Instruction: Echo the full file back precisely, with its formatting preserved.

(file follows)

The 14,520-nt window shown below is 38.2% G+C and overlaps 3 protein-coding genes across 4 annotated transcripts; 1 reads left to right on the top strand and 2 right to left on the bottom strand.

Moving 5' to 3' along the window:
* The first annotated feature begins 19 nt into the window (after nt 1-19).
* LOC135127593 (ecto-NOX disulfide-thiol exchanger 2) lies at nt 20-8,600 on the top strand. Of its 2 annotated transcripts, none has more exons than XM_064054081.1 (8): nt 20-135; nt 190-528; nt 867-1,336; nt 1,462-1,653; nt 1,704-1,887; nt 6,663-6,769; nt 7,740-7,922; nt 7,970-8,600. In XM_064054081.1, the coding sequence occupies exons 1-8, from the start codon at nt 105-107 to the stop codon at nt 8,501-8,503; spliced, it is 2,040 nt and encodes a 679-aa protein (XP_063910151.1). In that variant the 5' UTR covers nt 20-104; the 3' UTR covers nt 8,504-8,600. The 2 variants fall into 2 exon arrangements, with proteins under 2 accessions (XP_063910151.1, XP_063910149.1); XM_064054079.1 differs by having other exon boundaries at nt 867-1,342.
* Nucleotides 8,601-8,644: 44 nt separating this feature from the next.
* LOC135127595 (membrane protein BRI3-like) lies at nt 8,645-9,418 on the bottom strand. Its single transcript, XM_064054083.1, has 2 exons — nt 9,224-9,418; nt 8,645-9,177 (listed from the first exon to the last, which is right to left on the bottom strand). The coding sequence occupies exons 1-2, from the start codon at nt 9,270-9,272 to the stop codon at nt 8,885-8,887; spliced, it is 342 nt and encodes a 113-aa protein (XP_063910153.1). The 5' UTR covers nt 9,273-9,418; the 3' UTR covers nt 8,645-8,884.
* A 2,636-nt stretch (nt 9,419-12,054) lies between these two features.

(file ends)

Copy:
The 14,520-nt window shown below is 38.2% G+C and overlaps 3 protein-coding genes across 4 annotated transcripts; 1 reads left to right on the top strand and 2 right to left on the bottom strand.

Moving 5' to 3' along the window:
* The first annotated feature begins 19 nt into the window (after nt 1-19).
* LOC135127593 (ecto-NOX disulfide-thiol exchanger 2) lies at nt 20-8,600 on the top strand. Of its 2 annotated transcripts, none has more exons than XM_064054081.1 (8): nt 20-135; nt 190-528; nt 867-1,336; nt 1,462-1,653; nt 1,704-1,887; nt 6,663-6,769; nt 7,740-7,922; nt 7,970-8,600. In XM_064054081.1, the coding sequence occupies exons 1-8, from the start codon at nt 105-107 to the stop codon at nt 8,501-8,503; spliced, it is 2,040 nt and encodes a 679-aa protein (XP_063910151.1). In that variant the 5' UTR covers nt 20-104; the 3' UTR covers nt 8,504-8,600. The 2 variants fall into 2 exon arrangements, with proteins under 2 accessions (XP_063910151.1, XP_063910149.1); XM_064054079.1 differs by having other exon boundaries at nt 867-1,342.
* Nucleotides 8,601-8,644: 44 nt separating this feature from the next.
* LOC135127595 (membrane protein BRI3-like) lies at nt 8,645-9,418 on the bottom strand. Its single transcript, XM_064054083.1, has 2 exons — nt 9,224-9,418; nt 8,645-9,177 (listed from the first exon to the last, which is right to left on the bottom strand). The coding sequence occupies exons 1-2, from the start codon at nt 9,270-9,272 to the stop codon at nt 8,885-8,887; spliced, it is 342 nt and encodes a 113-aa protein (XP_063910153.1). The 5' UTR covers nt 9,273-9,418; the 3' UTR covers nt 8,645-8,884.
* A 2,636-nt stretch (nt 9,419-12,054) lies between these two features.